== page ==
• New products can be deployed on demand, and industry boundaries are blurring. Traditional insurance or new forms of insurance may be embedded in the purchase of products and services.

Insurtech is re-shaping this new digital world and disrupting the traditional insurance value chain for commercial and specialty insurance, leading to specialty protection for a new era of business. Consider insurtech startups like Embroker, Next Insurance, Ask Kodiak, CoverWallet, Splice and others. Not being left behind, traditional insurers are creating innovative business models for commercial and specialty insurance, like Berkshire Hathaway with biBERK for direct to small business owners; Hiscox, which offers small business insurance (SBI) products directly from its website; or American Family, which invested in AssureStart, now part of Homesite, a direct writer of SBI.

The Domino Effect

We all likely played with dominoes in our childhood, setting them up in a row and seeing how we could orchestrate a chain reaction. Now, as adults, we are seeing and playing with dominoes at a much higher level. Every business has been or likely will be affected by a domino effect.

What is different in today’s business era, as opposed to even a decade ago, is that disruption in one industry has a much broader ripple effect that disrupts the risk landscape of multiple other industries and creates additional risks. We are compelled to watch the chains created from inside and outside of insurance. Recognizing that this domino effect occurs is critical to developing appropriate new product plans that align to these shifts.

Just consider the following disrupted industries and then think about the disrupters and their casualties: taxis and ridesharing (Lyft, Uber), movie rentals (Blockbuster) and streaming video (NetFlix), traditional retail (Sears and Macy’s) and online retail, enterprise systems (Siebel, Oracle) and cloud platforms (Salesforce and Workday), and book stores (Borders) and Amazon. Consider the continuing impact of Amazon, with the announcement about acquiring Whole Foods and the significant drop in stock prices for traditional grocers. Many analysts noted that this is a game changer with massive innovative opportunities.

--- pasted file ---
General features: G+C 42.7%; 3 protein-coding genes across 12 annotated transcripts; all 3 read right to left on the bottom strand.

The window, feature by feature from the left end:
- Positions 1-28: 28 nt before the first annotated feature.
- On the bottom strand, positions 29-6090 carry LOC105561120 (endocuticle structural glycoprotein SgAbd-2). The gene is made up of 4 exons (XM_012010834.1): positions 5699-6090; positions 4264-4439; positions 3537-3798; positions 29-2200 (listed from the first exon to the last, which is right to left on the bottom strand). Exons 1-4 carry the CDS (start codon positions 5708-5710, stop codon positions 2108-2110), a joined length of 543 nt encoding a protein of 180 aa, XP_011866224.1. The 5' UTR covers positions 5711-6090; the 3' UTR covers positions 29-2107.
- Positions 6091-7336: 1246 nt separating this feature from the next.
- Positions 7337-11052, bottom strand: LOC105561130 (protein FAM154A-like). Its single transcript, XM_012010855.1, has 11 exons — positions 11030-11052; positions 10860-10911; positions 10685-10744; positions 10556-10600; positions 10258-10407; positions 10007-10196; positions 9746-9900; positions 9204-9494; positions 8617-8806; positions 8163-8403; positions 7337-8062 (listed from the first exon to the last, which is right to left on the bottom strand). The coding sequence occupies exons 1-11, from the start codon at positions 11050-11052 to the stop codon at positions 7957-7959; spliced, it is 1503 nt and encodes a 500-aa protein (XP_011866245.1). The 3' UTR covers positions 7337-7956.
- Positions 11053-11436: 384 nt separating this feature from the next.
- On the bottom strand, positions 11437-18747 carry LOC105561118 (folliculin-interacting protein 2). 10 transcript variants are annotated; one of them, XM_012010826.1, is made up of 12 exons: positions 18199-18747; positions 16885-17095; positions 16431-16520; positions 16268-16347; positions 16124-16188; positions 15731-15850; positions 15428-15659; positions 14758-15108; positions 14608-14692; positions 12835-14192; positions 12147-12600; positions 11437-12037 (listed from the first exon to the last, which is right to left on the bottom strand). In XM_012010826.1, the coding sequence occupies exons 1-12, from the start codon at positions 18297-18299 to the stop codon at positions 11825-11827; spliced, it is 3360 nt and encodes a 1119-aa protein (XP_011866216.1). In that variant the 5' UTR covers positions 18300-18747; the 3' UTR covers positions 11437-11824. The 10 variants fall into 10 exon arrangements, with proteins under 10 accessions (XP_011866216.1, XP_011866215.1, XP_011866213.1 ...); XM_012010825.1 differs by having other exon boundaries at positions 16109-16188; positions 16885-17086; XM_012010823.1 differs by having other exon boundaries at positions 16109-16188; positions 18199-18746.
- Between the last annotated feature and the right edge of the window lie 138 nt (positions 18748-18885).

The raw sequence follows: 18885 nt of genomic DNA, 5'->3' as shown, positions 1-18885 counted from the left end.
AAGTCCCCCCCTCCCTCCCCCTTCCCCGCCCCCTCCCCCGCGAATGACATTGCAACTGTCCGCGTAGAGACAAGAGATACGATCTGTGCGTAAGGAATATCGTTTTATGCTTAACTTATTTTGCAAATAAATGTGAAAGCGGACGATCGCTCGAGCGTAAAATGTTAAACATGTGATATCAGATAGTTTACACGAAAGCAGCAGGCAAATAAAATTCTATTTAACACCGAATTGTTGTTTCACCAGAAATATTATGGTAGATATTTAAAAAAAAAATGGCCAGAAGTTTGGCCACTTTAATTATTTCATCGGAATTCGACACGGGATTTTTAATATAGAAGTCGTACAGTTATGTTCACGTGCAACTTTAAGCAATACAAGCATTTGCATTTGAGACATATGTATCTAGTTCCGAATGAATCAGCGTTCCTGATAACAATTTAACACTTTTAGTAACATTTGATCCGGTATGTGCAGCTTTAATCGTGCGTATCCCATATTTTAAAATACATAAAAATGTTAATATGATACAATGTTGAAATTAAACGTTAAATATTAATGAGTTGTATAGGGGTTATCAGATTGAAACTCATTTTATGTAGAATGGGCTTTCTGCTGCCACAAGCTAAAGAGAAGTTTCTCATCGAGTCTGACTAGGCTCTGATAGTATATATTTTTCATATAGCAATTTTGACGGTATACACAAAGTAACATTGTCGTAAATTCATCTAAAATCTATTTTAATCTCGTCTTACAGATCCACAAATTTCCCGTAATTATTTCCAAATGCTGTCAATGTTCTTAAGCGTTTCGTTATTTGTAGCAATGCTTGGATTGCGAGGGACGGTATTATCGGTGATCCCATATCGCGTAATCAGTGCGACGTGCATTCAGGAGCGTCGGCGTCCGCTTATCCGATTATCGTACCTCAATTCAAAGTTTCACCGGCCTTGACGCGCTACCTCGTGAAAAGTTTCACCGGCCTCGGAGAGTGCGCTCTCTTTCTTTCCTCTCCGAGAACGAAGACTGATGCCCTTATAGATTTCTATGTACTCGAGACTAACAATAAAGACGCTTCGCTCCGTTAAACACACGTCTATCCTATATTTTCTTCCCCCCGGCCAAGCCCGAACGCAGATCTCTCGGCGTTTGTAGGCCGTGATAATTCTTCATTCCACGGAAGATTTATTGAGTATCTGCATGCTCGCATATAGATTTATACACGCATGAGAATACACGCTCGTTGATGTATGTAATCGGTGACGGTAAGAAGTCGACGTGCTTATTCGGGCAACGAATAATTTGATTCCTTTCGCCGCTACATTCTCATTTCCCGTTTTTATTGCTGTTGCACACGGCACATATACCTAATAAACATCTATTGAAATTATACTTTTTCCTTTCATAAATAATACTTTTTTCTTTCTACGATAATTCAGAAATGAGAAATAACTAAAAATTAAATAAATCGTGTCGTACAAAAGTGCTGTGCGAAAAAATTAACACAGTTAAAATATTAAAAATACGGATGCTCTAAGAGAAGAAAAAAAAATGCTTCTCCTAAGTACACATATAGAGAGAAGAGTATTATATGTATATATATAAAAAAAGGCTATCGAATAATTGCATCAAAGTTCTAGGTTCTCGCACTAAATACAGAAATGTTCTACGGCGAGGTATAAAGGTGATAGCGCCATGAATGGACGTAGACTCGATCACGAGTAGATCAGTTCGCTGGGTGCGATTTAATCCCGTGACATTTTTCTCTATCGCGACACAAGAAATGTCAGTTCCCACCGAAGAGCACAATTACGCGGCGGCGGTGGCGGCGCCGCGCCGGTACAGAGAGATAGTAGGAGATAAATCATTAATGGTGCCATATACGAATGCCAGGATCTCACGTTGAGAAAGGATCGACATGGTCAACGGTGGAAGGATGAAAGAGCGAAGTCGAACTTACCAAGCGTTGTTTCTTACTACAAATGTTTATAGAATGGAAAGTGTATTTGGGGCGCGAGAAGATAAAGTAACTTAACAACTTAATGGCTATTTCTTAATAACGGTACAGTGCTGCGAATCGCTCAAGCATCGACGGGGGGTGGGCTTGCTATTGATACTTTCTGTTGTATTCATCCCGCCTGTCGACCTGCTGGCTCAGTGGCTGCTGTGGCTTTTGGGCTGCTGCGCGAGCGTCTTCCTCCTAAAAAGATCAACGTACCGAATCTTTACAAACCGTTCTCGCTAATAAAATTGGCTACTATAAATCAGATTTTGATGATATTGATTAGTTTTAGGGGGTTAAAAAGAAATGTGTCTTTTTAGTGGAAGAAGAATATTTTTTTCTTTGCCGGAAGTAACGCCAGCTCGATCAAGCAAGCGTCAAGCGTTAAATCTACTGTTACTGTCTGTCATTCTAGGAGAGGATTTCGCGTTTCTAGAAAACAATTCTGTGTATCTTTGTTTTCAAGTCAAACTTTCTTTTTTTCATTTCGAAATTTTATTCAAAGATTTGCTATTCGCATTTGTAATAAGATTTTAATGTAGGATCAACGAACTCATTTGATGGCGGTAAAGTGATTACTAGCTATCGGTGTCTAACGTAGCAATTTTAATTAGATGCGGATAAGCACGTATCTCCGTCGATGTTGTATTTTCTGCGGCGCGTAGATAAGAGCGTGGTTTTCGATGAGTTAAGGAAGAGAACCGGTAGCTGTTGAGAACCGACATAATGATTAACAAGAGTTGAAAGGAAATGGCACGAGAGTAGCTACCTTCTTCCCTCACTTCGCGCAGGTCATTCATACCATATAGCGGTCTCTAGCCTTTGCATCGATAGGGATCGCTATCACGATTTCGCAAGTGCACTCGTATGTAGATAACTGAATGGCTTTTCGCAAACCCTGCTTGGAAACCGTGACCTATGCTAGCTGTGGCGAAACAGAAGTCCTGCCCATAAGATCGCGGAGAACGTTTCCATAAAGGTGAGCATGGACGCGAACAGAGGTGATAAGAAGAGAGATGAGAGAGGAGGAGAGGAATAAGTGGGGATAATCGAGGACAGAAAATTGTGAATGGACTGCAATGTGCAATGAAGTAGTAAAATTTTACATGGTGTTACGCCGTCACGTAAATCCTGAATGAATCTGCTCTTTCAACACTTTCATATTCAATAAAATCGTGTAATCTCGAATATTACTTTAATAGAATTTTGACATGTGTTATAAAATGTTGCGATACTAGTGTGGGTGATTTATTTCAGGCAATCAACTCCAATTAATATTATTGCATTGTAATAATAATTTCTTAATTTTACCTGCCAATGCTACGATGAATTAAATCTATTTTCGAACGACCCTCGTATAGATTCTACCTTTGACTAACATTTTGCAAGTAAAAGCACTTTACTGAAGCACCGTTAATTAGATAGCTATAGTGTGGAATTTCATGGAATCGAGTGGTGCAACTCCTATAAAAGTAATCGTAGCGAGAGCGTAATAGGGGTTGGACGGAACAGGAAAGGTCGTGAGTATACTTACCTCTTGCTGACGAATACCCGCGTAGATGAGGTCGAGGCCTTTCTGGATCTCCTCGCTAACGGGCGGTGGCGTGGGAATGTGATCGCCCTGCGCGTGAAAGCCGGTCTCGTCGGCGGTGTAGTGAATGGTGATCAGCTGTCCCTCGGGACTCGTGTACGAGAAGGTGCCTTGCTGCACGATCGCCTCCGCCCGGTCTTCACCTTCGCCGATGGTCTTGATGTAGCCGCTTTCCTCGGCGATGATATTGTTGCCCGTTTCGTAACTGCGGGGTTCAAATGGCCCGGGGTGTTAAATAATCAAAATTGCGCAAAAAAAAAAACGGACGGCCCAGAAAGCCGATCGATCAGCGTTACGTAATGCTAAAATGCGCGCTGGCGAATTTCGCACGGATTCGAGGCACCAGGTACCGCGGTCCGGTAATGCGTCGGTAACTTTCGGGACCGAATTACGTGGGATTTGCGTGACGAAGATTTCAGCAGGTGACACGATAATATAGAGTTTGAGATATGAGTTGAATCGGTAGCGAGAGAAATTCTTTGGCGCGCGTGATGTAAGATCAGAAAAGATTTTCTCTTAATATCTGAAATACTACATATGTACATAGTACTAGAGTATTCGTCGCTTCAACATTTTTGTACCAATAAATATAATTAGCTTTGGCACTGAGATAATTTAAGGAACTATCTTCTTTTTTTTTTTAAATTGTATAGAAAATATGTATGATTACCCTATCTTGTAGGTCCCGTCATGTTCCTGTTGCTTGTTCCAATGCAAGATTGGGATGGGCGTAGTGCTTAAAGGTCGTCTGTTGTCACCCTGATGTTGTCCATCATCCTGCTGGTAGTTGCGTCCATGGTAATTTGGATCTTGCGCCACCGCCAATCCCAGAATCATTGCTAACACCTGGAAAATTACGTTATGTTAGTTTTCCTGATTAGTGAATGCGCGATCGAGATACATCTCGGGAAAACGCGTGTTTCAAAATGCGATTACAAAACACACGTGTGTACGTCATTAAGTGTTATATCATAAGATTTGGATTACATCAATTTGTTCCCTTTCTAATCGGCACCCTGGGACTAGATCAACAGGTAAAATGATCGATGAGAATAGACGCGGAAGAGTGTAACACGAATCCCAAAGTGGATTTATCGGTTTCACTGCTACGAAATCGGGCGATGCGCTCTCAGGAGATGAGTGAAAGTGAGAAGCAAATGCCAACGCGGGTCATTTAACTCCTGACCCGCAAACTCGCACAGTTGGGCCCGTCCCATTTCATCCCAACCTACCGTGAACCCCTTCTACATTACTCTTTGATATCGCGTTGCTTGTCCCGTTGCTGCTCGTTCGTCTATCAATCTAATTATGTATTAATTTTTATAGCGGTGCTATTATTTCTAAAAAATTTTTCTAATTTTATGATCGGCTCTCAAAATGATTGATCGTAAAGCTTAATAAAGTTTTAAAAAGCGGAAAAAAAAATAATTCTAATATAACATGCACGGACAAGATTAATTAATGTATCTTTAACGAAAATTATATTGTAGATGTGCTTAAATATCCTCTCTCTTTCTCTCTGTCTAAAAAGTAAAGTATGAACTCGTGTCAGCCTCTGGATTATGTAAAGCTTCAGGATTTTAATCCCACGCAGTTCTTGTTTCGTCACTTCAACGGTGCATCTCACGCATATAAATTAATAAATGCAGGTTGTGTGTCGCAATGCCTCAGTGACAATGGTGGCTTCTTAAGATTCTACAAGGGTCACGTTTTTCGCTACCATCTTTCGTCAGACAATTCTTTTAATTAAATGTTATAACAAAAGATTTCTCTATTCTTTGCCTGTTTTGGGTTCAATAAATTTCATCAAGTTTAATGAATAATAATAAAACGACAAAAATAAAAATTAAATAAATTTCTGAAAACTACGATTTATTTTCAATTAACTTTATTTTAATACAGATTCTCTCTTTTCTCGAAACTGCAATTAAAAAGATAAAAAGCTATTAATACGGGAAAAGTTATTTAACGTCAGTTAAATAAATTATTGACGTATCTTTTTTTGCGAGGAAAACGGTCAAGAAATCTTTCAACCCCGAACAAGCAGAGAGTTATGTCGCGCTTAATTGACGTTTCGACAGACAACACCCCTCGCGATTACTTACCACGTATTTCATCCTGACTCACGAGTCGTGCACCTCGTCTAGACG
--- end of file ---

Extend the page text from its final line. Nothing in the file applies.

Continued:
The transportation industry is at the front end of a massive domino-toppling event. A report from RethinkX, The Disruption of Transportation and the Collapse of the Internal-Combustion Vehicle and Oil Industries, says that by 2030 (within 10 years of regulatory approval of autonomous vehicles (AVs)), 95% of U.S. passenger miles traveled will be served by on-demand autonomous electric vehicles owned by fleets, not individuals, in a new business model called “transportation-as-a-service” (TaaS). The TaaS disruption will have enormous implications across the automotive industry, but also many other industries, including public transportation, oil, auto repair shops and gas stations. The result is that not just one industry could be disrupted … many could be affected by just one domino … autonomous vehicles. Auto insurance is in this chain of disruption.

See also: Leveraging AI in Commercial Insurance  

And commercial insurance, because it is used by all businesses to provide risk protection, is also in the chain of all those businesses affected – a decline in number of businesses, decline in risk products needed and decline in revenue. The domino effect will decimate traditional business, product and revenue models, while creating growth opportunities for those bold enough to begin preparing for it today with different risk products.

Transformation + Creativity = Opportunity

Opportunity in insurance starts with transformation. New technologies will be enablers on the path to innovative ideas. As the new age of insurance unfolds, insurers must recommit to their business transformation journey and avoid falling into an operational trap or resorting to traditional thinking. In this changing insurance market, new competitors don’t play by the rules of the past. Insurers need to be a part of rewriting the rules for the future, because there is less risk when you write the new rules. One of those rules is diversification. Diversification is about building new products, exploring new markets and taking new risks. The cost of ignoring this can be brutal. Insurers that can see the change and opportunity for commercial and specialty lines will set themselves apart from those that do not.

For a greater in-depth look at the implications of commercial insurance shifts, be sure to downloadA New Age of Insurance: Growth Opportunities for Commercial and Specialty Insurance at a Time of Market Disruption.